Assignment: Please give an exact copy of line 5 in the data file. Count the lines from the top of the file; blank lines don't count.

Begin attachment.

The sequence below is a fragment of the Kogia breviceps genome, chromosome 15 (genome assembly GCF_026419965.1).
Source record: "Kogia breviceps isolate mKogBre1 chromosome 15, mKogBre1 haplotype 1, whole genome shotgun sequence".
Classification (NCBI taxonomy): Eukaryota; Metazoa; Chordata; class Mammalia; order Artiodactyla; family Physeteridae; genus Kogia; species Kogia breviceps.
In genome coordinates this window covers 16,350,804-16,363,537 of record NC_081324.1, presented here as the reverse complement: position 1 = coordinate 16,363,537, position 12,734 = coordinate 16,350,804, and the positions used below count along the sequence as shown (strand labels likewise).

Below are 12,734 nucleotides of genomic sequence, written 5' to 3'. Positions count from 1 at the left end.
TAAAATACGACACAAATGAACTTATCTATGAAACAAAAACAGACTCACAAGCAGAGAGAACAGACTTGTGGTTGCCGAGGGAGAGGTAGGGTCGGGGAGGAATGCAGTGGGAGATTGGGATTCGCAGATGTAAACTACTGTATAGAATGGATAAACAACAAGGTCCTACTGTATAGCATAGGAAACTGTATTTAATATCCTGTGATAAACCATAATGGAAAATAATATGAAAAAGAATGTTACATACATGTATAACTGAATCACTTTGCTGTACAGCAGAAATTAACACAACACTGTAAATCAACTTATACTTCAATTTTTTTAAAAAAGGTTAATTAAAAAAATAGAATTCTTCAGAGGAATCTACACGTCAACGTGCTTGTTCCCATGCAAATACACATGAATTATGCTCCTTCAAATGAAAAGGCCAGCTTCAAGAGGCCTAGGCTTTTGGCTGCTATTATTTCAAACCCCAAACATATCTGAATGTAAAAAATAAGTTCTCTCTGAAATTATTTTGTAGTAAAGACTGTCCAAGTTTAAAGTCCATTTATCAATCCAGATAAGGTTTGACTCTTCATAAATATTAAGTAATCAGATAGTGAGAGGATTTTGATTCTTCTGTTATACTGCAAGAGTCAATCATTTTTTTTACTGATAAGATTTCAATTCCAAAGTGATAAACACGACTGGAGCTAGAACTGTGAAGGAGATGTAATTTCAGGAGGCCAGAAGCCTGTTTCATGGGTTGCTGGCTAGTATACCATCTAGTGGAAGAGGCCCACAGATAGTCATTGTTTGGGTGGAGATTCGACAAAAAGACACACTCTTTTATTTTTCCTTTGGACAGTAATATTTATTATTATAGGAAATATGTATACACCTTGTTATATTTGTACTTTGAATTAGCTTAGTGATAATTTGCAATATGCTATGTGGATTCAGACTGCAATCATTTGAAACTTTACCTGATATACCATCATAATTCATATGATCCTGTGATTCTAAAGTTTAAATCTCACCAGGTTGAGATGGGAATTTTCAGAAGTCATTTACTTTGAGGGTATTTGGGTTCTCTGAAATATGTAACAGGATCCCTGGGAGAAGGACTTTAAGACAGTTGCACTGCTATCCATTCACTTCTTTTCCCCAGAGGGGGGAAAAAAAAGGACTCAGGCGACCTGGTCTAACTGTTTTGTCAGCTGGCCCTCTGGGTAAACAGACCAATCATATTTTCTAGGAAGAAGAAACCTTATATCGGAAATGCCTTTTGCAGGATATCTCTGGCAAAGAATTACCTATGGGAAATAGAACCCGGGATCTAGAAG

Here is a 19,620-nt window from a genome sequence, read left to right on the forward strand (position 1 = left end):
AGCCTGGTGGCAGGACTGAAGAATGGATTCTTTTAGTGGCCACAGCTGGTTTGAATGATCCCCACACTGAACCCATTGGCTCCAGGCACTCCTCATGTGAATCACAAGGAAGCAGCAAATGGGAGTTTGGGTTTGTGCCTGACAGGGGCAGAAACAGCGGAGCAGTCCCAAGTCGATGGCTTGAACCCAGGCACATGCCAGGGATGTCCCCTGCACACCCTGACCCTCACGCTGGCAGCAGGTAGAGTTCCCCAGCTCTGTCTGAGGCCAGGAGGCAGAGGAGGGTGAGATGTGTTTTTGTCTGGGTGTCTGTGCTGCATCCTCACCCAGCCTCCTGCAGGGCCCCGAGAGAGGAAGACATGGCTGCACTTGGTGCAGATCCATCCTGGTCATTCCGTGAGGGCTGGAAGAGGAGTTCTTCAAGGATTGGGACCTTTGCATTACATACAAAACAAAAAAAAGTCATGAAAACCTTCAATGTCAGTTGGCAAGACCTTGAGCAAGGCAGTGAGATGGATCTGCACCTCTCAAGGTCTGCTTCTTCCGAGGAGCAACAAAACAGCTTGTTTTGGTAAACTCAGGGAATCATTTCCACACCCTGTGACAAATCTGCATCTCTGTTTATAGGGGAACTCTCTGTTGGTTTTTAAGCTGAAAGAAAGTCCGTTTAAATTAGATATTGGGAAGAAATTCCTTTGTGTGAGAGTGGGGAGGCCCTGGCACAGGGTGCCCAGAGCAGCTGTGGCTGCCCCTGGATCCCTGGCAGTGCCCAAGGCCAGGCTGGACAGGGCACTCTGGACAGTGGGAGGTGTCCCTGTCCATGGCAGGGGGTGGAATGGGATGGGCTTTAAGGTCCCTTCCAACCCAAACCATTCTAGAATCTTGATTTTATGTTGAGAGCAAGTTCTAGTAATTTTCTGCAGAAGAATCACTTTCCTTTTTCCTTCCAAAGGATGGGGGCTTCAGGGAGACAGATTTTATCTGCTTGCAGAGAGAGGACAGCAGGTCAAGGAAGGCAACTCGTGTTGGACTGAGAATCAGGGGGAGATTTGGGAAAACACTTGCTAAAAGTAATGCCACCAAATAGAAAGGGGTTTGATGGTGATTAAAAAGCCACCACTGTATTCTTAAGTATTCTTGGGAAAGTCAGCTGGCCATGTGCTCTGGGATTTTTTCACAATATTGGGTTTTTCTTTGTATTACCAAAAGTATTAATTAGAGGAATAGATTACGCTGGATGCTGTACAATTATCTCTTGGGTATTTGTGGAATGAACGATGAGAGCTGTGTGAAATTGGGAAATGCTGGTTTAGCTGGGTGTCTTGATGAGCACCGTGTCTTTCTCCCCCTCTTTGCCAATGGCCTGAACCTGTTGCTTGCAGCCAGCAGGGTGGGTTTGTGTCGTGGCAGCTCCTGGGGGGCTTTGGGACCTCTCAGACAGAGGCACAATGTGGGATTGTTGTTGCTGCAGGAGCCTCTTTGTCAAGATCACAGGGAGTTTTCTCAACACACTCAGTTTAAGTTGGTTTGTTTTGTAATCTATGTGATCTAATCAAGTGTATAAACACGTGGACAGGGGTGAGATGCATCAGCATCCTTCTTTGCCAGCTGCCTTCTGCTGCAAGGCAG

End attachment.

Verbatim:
Below are 12,734 nucleotides of genomic sequence, written 5' to 3'. Positions count from 1 at the left end.